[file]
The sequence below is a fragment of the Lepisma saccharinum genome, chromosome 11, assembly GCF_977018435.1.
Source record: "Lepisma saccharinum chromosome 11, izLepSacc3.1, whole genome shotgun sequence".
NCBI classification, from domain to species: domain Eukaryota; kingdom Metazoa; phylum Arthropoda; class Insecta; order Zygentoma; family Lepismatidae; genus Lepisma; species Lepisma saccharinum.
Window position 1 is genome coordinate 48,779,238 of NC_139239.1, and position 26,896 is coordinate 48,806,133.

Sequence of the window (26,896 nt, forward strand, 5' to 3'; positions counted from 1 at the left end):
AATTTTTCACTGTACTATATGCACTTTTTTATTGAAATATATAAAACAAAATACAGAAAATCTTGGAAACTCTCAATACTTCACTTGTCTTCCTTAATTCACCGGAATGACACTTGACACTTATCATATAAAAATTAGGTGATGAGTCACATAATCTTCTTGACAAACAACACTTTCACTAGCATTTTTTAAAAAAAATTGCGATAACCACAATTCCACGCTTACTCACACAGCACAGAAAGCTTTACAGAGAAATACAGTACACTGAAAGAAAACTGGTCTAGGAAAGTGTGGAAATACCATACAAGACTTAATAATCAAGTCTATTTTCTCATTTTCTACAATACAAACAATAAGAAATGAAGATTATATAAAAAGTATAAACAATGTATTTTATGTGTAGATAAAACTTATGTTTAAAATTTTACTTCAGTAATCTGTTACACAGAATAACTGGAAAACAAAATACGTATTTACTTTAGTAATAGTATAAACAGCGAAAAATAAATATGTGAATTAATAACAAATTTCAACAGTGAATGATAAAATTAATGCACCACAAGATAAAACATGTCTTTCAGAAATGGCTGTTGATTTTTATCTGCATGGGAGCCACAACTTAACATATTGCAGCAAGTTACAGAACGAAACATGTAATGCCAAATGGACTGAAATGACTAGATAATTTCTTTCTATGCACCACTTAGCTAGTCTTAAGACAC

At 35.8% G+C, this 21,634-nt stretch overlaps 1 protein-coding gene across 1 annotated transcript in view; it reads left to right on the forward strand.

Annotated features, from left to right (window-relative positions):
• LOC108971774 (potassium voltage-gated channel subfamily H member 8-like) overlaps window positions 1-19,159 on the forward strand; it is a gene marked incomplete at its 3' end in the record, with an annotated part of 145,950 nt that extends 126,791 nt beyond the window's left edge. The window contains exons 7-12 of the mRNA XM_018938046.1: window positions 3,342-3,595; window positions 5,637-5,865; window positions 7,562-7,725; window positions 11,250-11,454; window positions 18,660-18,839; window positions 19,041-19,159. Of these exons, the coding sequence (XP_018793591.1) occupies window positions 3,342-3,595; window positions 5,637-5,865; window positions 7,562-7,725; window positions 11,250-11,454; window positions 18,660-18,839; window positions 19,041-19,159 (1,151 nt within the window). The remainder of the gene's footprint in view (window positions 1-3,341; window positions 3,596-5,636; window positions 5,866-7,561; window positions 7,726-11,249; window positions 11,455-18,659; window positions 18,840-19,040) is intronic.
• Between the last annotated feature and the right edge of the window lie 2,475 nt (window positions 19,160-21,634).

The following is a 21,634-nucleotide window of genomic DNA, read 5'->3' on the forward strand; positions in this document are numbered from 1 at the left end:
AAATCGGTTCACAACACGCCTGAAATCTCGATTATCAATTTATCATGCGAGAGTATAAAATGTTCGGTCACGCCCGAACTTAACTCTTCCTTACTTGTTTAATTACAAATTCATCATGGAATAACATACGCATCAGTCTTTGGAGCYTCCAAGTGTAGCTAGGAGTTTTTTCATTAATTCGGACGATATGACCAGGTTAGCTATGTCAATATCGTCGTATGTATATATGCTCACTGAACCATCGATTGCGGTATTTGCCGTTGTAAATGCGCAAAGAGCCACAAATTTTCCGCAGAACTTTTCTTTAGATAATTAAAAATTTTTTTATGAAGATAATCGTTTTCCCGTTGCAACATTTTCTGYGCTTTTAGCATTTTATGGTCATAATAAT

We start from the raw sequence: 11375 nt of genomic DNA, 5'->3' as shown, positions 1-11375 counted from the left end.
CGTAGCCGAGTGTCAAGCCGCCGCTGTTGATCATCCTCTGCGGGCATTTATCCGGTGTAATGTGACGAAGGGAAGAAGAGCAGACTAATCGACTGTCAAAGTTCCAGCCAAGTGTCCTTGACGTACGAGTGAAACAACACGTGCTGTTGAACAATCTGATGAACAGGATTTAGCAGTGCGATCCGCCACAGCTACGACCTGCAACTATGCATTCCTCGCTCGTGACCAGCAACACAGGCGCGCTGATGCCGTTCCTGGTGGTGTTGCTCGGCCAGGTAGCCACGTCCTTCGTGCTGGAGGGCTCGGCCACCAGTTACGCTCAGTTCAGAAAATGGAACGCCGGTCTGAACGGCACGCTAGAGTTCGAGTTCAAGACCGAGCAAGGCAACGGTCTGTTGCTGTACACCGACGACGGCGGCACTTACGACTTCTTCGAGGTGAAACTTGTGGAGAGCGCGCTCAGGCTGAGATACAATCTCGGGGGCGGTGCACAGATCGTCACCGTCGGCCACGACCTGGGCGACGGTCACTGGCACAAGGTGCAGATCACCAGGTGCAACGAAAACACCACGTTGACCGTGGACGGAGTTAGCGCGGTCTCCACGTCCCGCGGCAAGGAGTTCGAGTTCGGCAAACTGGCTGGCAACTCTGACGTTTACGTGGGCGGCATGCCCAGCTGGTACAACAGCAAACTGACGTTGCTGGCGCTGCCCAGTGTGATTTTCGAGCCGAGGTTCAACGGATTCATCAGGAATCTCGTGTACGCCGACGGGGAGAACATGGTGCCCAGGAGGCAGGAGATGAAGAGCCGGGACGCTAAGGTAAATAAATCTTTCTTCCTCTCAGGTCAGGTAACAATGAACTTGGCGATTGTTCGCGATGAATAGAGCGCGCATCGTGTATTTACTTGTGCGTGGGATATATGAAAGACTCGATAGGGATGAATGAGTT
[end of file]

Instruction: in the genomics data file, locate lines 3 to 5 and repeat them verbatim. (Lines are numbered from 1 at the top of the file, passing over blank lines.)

NCBI classification, from domain to species: domain Eukaryota; kingdom Metazoa; phylum Arthropoda; class Insecta; order Zygentoma; family Lepismatidae; genus Lepisma; species Lepisma saccharinum.
Window position 1 is genome coordinate 48,779,238 of NC_139239.1, and position 26,896 is coordinate 48,806,133.

Sequence of the window (26,896 nt, forward strand, 5' to 3'; positions counted from 1 at the left end):